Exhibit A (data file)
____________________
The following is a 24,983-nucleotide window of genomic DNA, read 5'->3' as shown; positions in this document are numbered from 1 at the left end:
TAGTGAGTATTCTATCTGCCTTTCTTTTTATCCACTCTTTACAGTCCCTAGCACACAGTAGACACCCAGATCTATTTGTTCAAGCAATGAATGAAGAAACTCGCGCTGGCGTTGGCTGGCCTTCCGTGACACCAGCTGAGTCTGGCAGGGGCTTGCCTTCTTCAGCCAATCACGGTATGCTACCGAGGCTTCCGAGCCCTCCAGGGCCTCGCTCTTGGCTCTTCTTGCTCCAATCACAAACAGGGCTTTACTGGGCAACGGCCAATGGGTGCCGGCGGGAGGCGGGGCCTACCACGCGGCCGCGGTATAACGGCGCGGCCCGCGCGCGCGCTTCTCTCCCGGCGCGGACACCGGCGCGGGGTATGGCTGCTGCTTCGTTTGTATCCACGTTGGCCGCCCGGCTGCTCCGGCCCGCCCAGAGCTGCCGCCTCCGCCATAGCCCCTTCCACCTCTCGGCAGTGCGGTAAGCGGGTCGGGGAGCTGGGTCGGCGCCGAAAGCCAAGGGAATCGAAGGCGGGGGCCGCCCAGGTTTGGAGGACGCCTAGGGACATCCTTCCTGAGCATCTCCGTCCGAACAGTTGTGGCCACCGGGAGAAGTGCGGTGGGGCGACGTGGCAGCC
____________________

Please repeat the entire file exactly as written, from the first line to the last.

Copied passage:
The following is a 24,983-nucleotide window of genomic DNA, read 5'->3' as shown; positions in this document are numbered from 1 at the left end:
TAGTGAGTATTCTATCTGCCTTTCTTTTTATCCACTCTTTACAGTCCCTAGCACACAGTAGACACCCAGATCTATTTGTTCAAGCAATGAATGAAGAAACTCGCGCTGGCGTTGGCTGGCCTTCCGTGACACCAGCTGAGTCTGGCAGGGGCTTGCCTTCTTCAGCCAATCACGGTATGCTACCGAGGCTTCCGAGCCCTCCAGGGCCTCGCTCTTGGCTCTTCTTGCTCCAATCACAAACAGGGCTTTACTGGGCAACGGCCAATGGGTGCCGGCGGGAGGCGGGGCCTACCACGCGGCCGCGGTATAACGGCGCGGCCCGCGCGCGCGCTTCTCTCCCGGCGCGGACACCGGCGCGGGGTATGGCTGCTGCTTCGTTTGTATCCACGTTGGCCGCCCGGCTGCTCCGGCCCGCCCAGAGCTGCCGCCTCCGCCATAGCCCCTTCCACCTCTCGGCAGTGCGGTAAGCGGGTCGGGGAGCTGGGTCGGCGCCGAAAGCCAAGGGAATCGAAGGCGGGGGCCGCCCAGGTTTGGAGGACGCCTAGGGACATCCTTCCTGAGCATCTCCGTCCGAACAGTTGTGGCCACCGGGAGAAGTGCGGTGGGGCGACGTGGCAGCC